In June of 1995, things seemed to reach a crisis level, and on the 20th of that month, Ron Blount and I had a face-to-face confrontation in Birmingham with two AmSouth big shots, the courtly Henry Long and a Coker Barton.  In the meeting, Long advised us that AmSouth had tentatively sold its 32 Commerce Street location to Bobby Lowder and his Colonial Bank empire.  The sale was contingent on AmSouth’s move to its new quarters, and Colonial’s acquisition and occupancy of the old premises, by June 1st of 1996, a year from our meeting.  Blount said we could make the date.  I insisted that Huber-Hunt would never get the basic building ready within a year, regardless of how fast we planned the new bank space.  The bewildered AmSouth officials did not know which of us to believe, but chose to base their course of action on Ron Blount’s advice.

Two months after our Birmingham encounter, AmSouth finally settled its programmatic confusion and PH&J crashed ahead on their tenant fit-out.   Their lease of 10,000 square feet on the 22nd Floor was deleted and numerous other changes were made.  The resultant tenant fit-out work was bid separately on December 20,1995, and HH&N was low bidder at $2.3 Million.  Huber-Hunt bid the job extremely low because they could ill afford to allow another contractor to come onto the site and expose by comparison the slovenly way the balance of the work was being done.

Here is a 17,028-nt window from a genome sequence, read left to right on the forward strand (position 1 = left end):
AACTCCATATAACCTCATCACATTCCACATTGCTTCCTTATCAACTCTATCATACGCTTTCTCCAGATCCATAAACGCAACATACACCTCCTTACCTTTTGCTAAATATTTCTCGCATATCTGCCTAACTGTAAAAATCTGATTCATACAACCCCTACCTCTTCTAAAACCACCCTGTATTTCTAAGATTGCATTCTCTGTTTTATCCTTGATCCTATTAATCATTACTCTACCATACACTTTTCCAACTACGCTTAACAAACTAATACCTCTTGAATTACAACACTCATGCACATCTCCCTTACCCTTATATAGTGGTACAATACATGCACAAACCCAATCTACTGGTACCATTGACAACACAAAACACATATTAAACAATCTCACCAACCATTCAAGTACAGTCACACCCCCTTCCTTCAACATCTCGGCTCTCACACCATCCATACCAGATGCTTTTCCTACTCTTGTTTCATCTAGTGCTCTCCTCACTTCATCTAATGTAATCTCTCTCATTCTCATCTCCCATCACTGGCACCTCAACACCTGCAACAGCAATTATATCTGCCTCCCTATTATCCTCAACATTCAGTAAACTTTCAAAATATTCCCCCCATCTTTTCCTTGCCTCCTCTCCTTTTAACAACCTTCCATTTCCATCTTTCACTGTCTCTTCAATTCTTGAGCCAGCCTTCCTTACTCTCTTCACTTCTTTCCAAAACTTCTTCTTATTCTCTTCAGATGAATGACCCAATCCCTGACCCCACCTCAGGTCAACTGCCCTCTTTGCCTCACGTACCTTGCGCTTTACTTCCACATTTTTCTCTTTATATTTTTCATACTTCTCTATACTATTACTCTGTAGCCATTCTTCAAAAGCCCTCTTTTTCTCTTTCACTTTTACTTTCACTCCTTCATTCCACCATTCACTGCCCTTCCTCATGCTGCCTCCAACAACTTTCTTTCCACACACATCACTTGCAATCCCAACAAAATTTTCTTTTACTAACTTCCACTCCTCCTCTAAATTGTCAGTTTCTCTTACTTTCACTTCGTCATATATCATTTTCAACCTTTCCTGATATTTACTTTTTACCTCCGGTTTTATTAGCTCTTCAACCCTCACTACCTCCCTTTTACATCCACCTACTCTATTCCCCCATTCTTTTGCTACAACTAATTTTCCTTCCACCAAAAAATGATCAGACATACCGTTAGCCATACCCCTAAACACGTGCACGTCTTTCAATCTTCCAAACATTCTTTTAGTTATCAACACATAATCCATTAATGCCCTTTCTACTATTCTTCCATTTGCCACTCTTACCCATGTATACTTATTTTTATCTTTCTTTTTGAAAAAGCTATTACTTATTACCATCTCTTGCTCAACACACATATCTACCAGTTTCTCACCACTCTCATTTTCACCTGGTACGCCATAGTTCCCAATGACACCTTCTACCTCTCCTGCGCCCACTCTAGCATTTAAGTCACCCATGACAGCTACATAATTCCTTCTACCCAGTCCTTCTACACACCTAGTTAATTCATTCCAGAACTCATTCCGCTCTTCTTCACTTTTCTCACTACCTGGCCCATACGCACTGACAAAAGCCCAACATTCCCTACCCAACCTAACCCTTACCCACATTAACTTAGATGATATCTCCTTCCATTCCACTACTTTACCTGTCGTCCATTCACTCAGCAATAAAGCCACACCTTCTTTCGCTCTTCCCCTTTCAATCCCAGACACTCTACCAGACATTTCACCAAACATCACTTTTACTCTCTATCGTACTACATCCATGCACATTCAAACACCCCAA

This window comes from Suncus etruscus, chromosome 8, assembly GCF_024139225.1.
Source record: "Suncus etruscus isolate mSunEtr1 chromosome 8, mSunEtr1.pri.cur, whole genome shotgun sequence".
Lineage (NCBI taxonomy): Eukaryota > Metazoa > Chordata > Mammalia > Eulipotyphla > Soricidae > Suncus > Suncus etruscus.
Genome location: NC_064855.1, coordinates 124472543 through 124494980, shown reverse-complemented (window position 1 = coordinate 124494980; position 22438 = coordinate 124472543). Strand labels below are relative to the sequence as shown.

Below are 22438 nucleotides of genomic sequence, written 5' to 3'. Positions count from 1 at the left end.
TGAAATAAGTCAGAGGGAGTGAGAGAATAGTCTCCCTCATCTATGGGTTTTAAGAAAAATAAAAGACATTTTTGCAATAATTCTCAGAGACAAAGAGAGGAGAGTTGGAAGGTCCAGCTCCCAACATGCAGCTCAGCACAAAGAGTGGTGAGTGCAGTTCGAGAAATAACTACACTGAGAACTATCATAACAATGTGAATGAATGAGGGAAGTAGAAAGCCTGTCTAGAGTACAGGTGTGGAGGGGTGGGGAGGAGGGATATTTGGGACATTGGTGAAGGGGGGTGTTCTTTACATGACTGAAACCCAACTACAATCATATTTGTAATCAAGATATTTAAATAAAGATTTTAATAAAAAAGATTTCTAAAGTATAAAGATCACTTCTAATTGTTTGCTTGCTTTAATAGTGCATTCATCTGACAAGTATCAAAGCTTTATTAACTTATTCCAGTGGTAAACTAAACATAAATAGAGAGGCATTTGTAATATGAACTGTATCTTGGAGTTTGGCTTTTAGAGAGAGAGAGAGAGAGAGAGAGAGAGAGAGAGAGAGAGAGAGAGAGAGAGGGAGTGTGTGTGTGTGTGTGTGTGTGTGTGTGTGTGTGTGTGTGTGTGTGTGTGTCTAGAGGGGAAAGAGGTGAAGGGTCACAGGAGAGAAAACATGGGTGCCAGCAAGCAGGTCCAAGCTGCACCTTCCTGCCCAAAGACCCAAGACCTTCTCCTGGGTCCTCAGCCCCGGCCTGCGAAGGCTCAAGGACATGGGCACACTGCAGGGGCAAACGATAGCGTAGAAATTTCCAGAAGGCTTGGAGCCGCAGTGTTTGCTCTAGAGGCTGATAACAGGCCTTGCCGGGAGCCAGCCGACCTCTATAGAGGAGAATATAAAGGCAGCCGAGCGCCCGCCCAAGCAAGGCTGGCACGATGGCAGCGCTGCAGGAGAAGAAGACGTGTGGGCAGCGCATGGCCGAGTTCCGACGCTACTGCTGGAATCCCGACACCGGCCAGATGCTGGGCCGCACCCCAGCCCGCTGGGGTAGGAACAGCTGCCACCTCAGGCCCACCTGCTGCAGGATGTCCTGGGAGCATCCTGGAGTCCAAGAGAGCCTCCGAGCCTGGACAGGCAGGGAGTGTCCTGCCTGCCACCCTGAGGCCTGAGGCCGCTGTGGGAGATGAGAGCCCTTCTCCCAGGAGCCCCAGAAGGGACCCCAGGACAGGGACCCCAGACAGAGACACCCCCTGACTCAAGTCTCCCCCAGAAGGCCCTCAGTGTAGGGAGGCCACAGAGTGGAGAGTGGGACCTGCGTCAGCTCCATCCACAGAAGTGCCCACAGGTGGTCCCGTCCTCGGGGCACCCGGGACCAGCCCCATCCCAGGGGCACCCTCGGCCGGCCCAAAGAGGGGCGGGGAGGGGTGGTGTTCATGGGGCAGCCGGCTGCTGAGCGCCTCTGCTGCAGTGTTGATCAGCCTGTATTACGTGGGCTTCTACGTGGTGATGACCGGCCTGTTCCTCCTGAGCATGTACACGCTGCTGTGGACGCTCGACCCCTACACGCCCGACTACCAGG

Just as I had predicted, HH&N was unable to complete the AmSouth fit-out by the June 1st date, nor by July 1, or even by August 1.  They did no better on the building exterior, the main lobby or the parking area, all of which had been under contract for three years by then.  As each successive date was missed, AmSouth would beg permission from Bobby Lowder to remain in their old space a little longer.  Finally, an August 15th date was stipulated, and Lowder declared that he would wait no longer than that.  It was painfully obvious that neither the tenant work nor the base building would be ready by that mid-August deadline.

As the AmSouth drop-dead date approached, the situation became ever more critical.  Lowder would not give in and we faced the prospect that AmSouth’s regional headquarters and downtown branch would be put on the sidewalk.  Terrible lawsuits would abound in such event.

In desperation, Ron Blount and I directed HH&N to concentrate solely on the AmSouth space.  To hell with everything else.  I besieged City officials and secured special dispensation for the bank to move into an unfinished building.  Thus it was that the downtown branch opened for business in its new quarters on August 12, three days before Lowder’s cut-off date.  The regional headquarters had moved in four days earlier.

Doors were missing, painting was not complete, some trim was not up.  The parking area for the bank’s customers was not even open.  It was six months before the building was sufficiently ready for the next tenant to move in.  AmSouth’s accommodations were so incomplete that RSA did not charge them any rent for nearly a year.

Tower Amsouth Rendering

The Final Artist’s Rendering of the RSA Tower. The View was Carefully Contrived
To Reflect the AmSouth Name at the Top, But Not to Allow it to Dominate the Presentation

-Charles Humphries (“Peril and Intrigue Within Architecture”)

This is one of many RSA Tower stories. The rest can be found here.